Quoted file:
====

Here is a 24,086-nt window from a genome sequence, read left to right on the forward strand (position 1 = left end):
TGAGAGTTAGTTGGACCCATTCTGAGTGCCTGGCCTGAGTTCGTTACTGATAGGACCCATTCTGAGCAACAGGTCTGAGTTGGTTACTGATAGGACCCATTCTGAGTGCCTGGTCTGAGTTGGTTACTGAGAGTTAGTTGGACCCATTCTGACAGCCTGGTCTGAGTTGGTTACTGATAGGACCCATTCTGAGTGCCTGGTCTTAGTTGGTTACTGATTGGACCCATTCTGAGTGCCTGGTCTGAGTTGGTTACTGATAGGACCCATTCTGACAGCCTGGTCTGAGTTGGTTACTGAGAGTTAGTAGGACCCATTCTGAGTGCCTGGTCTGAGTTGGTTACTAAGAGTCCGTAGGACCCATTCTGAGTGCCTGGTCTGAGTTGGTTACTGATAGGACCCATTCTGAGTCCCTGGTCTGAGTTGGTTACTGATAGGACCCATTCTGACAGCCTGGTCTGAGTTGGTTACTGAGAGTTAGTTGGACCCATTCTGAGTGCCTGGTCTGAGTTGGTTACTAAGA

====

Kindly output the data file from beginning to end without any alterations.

Here is a 24,086-nt window from a genome sequence, read left to right on the forward strand (position 1 = left end):
TGAGAGTTAGTTGGACCCATTCTGAGTGCCTGGCCTGAGTTCGTTACTGATAGGACCCATTCTGAGCAACAGGTCTGAGTTGGTTACTGATAGGACCCATTCTGAGTGCCTGGTCTGAGTTGGTTACTGAGAGTTAGTTGGACCCATTCTGACAGCCTGGTCTGAGTTGGTTACTGATAGGACCCATTCTGAGTGCCTGGTCTTAGTTGGTTACTGATTGGACCCATTCTGAGTGCCTGGTCTGAGTTGGTTACTGATAGGACCCATTCTGACAGCCTGGTCTGAGTTGGTTACTGAGAGTTAGTAGGACCCATTCTGAGTGCCTGGTCTGAGTTGGTTACTAAGAGTCCGTAGGACCCATTCTGAGTGCCTGGTCTGAGTTGGTTACTGATAGGACCCATTCTGAGTCCCTGGTCTGAGTTGGTTACTGATAGGACCCATTCTGACAGCCTGGTCTGAGTTGGTTACTGAGAGTTAGTTGGACCCATTCTGAGTGCCTGGTCTGAGTTGGTTACTAAGA